Folk music, in particular, invokes an emotional response from its listeners. The music shows itself to be raw at times and can often express emotions and deep thoughts better than any orator or author. Nina Simone is one of the twentieth century’s best examples of consistent producers of thought-invoking music. In the footsteps of Quiett Jenkins, an analysis into Simone’s 1966 tune “Four Women” or as Quiett Jenkins puts it, “An Ode to Mammies, Tragic Mulattas, Whores & Angry Bitches” is presented here. In Simone’s 1969 performance of “Four Women”, she speaks directly to the soul of the listener with just her unique voice accompanied by few instruments.

Simone, a jazz artist turned political activist, assimilated into the white world and produced chart-topping hits before being shunned by those who once uplifted her. Simone is most notable for writing songs relating to events in the Civil Rights Movement such as the murder of Medgar Evers in “Mississippi Goddam” and the 16th Street church bombing in Birmingham in “Four Women”. After being shunned by the American people, she retreated to France where she gives this live performance. The first observation I made occurred before Simone even began to sing. I noticed her appearance: dark skin, a large, flat nose, dangling earrings, and her hair and body wrapped in what appears to be a traditional cloth. 

Aunt Sarah

 In Verse 1, Simone introduces a figure many of her Black counterparts can relate with. The first woman describes herself having black skin, long arms, woolly hair and a strong back. Simone embodies the spirit of each woman she portrays. When singing the lines “My hair is woolly/ My back is strong,” she gestures to her hair and her back respectively. Additionally, her voice aches when she sings “Strong enough to take the pain” and she has a tired demeanor throughout the verse. She ends the first verse by revealing herself as “Aunt Sarah”. Aunt Sarah is the caretaker of the family. She is the one everyone looks to for strength when they struggle to find it within themselves. Aunt Sarah is a mother, a grandmother, an aunt, and every other maternal figure in the lives of Black men and women. 


In Verse 2, Simone introduces the plight of biracial women and Black women who feel like outsiders in general. The second woman describes herself as having yellow skin and long hair. When singing the line, “Between two worlds/ I do belong”, Simone embodies the spirit of the second woman and has a lost look on her face demonstrating a woman of mixed-race descent not knowing if she belongs to a black world or a white one. She ends the second verse by revealing herself as “Saffronia”. Simone gives creditability to biracial women through Saffronia, which is often not recognized in black or white communities.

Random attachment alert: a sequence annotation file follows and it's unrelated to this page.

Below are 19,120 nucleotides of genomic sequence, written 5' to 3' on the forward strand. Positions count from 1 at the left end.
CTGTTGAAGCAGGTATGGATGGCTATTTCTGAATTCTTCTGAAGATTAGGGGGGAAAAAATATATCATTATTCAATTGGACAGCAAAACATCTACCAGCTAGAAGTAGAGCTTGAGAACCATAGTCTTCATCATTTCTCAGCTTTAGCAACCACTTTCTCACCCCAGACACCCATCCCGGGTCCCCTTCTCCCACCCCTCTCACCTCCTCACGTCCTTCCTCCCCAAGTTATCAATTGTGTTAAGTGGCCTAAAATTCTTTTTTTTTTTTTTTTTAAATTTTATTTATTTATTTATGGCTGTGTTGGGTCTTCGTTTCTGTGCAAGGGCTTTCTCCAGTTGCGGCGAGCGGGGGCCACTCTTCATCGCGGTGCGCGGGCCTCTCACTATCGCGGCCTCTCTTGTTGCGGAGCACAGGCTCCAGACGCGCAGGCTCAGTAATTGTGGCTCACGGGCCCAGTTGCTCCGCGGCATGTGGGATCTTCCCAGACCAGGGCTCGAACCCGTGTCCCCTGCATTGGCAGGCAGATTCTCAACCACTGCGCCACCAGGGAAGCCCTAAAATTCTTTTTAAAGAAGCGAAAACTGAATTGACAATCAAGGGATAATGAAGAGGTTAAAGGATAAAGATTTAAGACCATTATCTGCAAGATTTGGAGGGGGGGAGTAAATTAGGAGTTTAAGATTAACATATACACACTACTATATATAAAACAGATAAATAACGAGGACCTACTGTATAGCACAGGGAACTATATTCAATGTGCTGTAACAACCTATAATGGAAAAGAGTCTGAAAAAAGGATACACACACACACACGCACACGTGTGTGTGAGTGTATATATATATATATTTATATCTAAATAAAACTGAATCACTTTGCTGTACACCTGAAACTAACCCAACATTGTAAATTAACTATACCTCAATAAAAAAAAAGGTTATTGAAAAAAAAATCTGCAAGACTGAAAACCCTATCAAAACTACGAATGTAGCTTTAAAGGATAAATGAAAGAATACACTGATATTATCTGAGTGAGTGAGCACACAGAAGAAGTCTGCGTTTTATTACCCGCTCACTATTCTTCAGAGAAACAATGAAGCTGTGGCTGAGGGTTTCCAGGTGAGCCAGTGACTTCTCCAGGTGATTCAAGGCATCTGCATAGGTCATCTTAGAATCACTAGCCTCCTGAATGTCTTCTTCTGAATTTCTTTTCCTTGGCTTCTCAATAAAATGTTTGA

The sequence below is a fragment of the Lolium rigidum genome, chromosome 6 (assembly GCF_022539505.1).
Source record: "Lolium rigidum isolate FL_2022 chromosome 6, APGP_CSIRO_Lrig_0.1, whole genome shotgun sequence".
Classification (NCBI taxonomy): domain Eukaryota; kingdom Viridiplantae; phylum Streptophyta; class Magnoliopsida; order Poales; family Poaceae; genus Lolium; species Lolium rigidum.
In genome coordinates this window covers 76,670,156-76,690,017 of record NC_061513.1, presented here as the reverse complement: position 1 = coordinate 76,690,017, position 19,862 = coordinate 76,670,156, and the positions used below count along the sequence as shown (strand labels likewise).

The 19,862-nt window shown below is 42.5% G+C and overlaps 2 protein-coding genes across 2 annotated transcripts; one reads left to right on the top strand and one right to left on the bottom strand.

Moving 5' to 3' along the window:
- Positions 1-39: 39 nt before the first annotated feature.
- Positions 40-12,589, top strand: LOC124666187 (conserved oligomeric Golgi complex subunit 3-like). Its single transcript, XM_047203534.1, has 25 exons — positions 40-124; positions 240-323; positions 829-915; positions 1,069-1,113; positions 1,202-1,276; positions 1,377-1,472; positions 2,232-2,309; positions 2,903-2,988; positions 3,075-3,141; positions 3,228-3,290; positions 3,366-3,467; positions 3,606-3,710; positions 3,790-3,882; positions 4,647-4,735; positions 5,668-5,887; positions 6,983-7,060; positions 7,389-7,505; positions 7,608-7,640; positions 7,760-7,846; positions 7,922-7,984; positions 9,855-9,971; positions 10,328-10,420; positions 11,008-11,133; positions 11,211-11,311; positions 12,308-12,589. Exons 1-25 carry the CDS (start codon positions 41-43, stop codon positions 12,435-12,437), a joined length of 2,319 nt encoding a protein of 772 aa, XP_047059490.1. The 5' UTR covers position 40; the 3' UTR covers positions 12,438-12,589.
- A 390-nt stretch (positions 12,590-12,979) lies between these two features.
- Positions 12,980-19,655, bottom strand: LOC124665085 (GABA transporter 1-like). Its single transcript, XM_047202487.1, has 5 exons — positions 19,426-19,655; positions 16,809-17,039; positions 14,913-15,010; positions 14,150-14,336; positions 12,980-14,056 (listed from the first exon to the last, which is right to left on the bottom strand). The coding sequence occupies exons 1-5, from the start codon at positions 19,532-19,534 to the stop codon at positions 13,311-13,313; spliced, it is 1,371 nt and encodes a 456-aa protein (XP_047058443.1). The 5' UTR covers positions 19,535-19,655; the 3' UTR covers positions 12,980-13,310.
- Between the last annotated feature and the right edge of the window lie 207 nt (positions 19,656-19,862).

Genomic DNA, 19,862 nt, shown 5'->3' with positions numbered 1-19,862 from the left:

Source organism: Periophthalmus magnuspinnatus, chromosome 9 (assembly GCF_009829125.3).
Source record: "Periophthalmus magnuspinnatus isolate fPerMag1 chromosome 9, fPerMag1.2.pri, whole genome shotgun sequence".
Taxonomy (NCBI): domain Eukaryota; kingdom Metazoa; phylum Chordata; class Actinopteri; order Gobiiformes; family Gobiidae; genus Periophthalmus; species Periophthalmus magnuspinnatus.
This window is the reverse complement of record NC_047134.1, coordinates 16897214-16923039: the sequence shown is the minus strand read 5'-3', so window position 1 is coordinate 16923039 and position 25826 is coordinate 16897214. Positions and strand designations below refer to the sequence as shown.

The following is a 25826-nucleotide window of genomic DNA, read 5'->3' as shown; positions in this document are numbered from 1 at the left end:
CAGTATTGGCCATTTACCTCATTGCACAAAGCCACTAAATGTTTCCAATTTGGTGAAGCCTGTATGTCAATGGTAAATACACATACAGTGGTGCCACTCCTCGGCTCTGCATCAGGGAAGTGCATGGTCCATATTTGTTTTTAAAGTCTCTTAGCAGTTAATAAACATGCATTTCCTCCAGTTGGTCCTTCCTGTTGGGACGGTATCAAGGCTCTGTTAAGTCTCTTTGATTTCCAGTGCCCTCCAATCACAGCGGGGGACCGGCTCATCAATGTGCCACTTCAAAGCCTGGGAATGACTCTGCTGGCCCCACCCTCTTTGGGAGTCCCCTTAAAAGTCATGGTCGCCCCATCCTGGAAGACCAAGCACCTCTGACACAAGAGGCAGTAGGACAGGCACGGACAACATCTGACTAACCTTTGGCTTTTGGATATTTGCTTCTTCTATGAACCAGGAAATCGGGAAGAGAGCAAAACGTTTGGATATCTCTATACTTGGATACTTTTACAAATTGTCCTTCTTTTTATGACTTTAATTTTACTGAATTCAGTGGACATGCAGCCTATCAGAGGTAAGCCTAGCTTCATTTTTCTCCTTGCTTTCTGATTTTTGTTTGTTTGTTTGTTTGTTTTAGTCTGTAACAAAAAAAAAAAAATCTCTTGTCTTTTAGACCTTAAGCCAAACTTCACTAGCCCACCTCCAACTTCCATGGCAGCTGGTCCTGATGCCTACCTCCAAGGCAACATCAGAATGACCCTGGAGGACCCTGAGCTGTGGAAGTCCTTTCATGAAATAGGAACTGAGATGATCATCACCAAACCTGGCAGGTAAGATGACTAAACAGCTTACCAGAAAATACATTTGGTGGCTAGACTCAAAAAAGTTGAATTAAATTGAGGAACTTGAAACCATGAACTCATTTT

Sweet Thing

In Verse 3, Simone relates to the hyper-sexualized aspect of Black women. The third woman describes herself as having tan skin and fine hair. Simone embodies the spirit of the third woman by moving away from her piano and moving her hips to the beat of the music. Additionally, she sings the line “My hips invite you/ My mouth like wine” in a whispery, seductive tone. Simone ends the third verse by revealing herself as Sweet Thing. Sweet Thing embodies the fantasy men have towards Black women. Simone also recognizes the reality of Black women much like Sweet Thing that have to cater to men’s sexual fantasies as a way of securing work.


In the last verse, Simone invokes the inner activist in the listener. The last woman describes herself as having brown skin and a tough manner. Simone embodies the spirit of the last woman by aggressively playing her piano keys and having a slight fire in her eyes. Simone reveals the identity of the last woman while simultaneously reaching a tipping point when expressing her anger at the world around her as she sings “My name is Peaches.” The last woman portrays a feeling when descendants of the Diaspora are reminded of their ancestors’ plight when singing “I’m awfully bitter these days/Because my parents were slaves”. It’s the feeling I had leaving the movie theater after watching Selma. Peaches symbolizes the feeling of anger towards those who have oppressed us as we still feel the effects of feeling inferior.

Upon a first listen, particularly to a non-black male listener, it appears as though Simone presents these negative stereotypes as a representation of black women as a whole. Upon deeper analysis, Simone shows that these stereotypes are equally a part of our community and should not have their voices diminished.


Quiett Jenkins, R. (2008). The songs of black (women) folk: Music, politics, and everyday living. Retrieved February 15, 2021, from

“Four Women.”YouTube, uploaded by Nina Simone, Retrieved February 9, 2022, from

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